While one-point perspective was most often used by artists throughout history, it is more common for artists to view reality in two-point perspective. Two-point perspective takes into account an object's visible side angles versus the face-on appearance of an object in one-point perspective.
For this reason, it is important to understand the rules of two-point perspective and to see, when applied well, what a useful vantage point it is for creating very interesting art.
Introduction to Two-Point Perspective 96
Cubes in Space 98
Practice Two-Point Perspective 100
Two-Point Perspective in Everyday Life 102
Drawing Demonstration: A Barn in Two-Point Perspective____104
Gallery: Two-Point Perspectives 114
The major difference between one-point and two-point perspective is that one-point perspective has one vanishing point, and two-point perspective has two vanishing points in different locations on the horizon line.
Three-dimensional rectangular forms, such as buildings, cars, and tables, have vantage points where the two sides of the object are seen at the same time, as in the example of the barn pictured here.
When objects (whether in a landscape, city, or townscape) or an interior are placed at different angles to each other, you will find that their parallel sides converge toward different vanishing points.
Even though these examples have multiple vanishing points that fall on the same horizon line, this is still referred to as two-point perspective.
Now that you are familiar with the principles of one-point perspective, understanding those of two-point perspective shouldn't prove too difficult for you. As you can see in the diagram below, all of the familiar terms are being used: vantage point, eye level, horizon line, and vanishing point.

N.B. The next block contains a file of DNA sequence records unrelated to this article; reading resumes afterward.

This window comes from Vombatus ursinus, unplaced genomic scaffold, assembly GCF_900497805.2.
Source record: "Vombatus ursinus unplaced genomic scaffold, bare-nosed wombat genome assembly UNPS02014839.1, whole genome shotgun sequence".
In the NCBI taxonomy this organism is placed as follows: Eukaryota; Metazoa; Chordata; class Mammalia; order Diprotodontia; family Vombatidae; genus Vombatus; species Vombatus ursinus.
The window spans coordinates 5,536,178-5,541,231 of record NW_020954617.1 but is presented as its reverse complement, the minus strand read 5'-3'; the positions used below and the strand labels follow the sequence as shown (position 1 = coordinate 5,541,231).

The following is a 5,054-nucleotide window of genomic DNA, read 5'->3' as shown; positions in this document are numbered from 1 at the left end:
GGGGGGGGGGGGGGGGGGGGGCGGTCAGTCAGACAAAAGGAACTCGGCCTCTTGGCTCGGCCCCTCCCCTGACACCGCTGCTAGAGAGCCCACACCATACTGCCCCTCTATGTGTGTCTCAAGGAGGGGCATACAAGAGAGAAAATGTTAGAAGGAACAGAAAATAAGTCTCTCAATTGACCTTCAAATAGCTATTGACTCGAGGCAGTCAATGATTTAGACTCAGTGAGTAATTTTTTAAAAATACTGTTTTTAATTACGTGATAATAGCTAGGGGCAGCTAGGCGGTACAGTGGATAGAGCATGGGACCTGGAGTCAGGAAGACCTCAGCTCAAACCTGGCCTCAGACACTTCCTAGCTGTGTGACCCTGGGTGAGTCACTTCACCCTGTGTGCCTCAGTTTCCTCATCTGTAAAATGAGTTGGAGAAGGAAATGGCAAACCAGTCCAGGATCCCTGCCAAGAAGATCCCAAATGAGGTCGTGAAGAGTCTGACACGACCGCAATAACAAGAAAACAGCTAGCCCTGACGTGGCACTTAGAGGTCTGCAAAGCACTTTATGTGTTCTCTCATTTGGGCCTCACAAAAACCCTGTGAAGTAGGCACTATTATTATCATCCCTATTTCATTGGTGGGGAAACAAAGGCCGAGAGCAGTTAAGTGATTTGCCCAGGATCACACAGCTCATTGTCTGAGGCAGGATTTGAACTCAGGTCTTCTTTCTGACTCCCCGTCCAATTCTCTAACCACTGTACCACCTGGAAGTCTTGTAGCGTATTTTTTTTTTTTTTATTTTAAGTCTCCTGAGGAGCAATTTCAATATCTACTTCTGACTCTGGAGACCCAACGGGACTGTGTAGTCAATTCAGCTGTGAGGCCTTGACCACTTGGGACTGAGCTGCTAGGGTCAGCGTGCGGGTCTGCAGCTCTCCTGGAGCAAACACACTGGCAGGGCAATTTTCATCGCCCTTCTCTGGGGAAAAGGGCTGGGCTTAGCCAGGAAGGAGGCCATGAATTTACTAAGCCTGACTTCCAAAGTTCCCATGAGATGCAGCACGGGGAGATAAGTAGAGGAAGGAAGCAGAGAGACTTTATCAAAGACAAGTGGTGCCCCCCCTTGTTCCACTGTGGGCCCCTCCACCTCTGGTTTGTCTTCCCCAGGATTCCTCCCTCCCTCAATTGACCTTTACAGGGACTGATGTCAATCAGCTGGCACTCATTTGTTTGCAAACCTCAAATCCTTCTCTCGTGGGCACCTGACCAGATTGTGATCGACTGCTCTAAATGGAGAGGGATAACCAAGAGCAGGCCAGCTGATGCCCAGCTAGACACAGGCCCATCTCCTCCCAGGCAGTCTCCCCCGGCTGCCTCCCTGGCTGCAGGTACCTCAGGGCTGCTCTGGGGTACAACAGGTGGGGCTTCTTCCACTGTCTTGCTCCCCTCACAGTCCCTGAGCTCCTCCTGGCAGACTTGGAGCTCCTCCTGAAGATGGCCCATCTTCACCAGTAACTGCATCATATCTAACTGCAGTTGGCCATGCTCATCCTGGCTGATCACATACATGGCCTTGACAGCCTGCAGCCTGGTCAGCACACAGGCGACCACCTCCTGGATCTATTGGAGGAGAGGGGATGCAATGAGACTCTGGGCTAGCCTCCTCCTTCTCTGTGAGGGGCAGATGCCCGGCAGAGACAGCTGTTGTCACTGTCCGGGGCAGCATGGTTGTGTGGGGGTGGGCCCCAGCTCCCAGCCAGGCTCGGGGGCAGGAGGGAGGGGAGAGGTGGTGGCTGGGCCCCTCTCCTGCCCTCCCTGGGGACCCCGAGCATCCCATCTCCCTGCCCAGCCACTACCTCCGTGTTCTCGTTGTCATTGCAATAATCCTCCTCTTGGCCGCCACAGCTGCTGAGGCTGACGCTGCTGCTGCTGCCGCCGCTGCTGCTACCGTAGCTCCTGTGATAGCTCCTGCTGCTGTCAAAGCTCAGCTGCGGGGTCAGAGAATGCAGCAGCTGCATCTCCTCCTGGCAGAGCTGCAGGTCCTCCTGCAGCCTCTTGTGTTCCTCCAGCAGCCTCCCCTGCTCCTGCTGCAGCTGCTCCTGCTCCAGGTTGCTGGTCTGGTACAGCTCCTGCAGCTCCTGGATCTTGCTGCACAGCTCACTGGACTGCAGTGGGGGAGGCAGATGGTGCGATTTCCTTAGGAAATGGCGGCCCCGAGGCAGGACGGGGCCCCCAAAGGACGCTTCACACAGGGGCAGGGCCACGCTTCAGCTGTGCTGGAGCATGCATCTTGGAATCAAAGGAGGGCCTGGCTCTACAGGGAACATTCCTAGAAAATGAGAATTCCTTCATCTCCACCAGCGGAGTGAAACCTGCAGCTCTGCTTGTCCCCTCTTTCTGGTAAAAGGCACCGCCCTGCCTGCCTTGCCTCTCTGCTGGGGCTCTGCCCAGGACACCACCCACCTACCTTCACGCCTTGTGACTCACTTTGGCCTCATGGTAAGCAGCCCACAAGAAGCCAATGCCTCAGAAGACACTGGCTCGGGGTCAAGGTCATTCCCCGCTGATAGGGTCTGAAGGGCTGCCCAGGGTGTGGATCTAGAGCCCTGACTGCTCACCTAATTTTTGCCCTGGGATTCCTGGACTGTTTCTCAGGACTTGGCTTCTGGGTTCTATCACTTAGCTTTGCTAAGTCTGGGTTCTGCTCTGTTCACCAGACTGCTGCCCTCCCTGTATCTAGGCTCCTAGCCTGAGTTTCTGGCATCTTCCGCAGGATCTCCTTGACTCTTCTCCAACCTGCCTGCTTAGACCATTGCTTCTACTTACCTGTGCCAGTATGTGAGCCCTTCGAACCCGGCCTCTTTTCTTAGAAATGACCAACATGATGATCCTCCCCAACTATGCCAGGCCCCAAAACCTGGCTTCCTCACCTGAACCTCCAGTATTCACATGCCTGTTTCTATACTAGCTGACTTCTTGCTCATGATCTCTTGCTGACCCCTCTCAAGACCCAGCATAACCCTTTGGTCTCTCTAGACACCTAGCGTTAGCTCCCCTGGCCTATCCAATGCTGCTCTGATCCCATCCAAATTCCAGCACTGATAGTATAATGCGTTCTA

As shown in the diagram of the barn, the vanishing points often fall well outside the field of vision of the viewer or the camera lens.
When trying to determine where the vanishing points are, it is helpful to tack pieces of paper on either side of your drawing paper, or to place your drawing paper on a large board when constructing objects in perspective. You can use this technique in the drawing demonstration on the following pages.
To reinforce some of the concepts of two-point perspective, you will look at some arrangements of basic cube-like forms, placed at different angles to each other. These cubes convey these concepts very clearly.
The cubes below could represent a chair and a large cabinet in a room, or a large and small building in a cityscape. In this example, the yellow cube is placed with its front plane directly facing us; this illustrates one-point perspective. As a result, it has a single vanishing point on the horizon line, and your eye level is directly above it. The green cube is turned on an angle, with each of its sides receding at different angles toward their respective vanishing points. The vanishing points for both cubes fall on the same eye level and horizon line.
The diagram clearly indicates that once you determine your eye level, which is the horizon line in your view, all of the vanishing points will fall here.
Whether you are standing in a landscape or in a room, a great technique for always being able to determine your eye level and horizon line is to cut a length of wood (1" x 1" or 1" x 2") that is the length from the ground to the height of your eyes as you are standing erect. When your eye-level stick is placed vertically anywhere within your subject, you know where your eye level and horizon line are.
Vanishing Vanishing Horizon Line Vanishing
Vanishing Vanishing Horizon Line Vanishing
Know Your Eye Level
The eye-level stick (or marker) is especially helpful when there are hills in a landscape, or buildings or houses obstructing your view of the horizon line.
This exercise will help you to gain a more complete understanding of two-point perspective. You will study three photos with different eye levels, where the cubes are placed at different angles to each other. After you complete this exercise, you will be on your way to drawing any object in front of you in accurate, two-point perspective.
Tape a 16" x 20" sheet of tracing paper over the photos on this page and trace each configuration of cubes. Remove the tracing paper from the photo and place it on a table or flat surface. With a ruler or straight-edge, construct a perspective diagram for each of the photos, similar to the one on the previous page.
As shown in the two-point perspective demonstration on pages 104-113, an artist has constructed a similar diagram to precisely draw a barn in perspective.
The diagrams that you are creating in this exercise are similar to the diagrams that the masters of the Renaissance used to construct their drawings and paintings.
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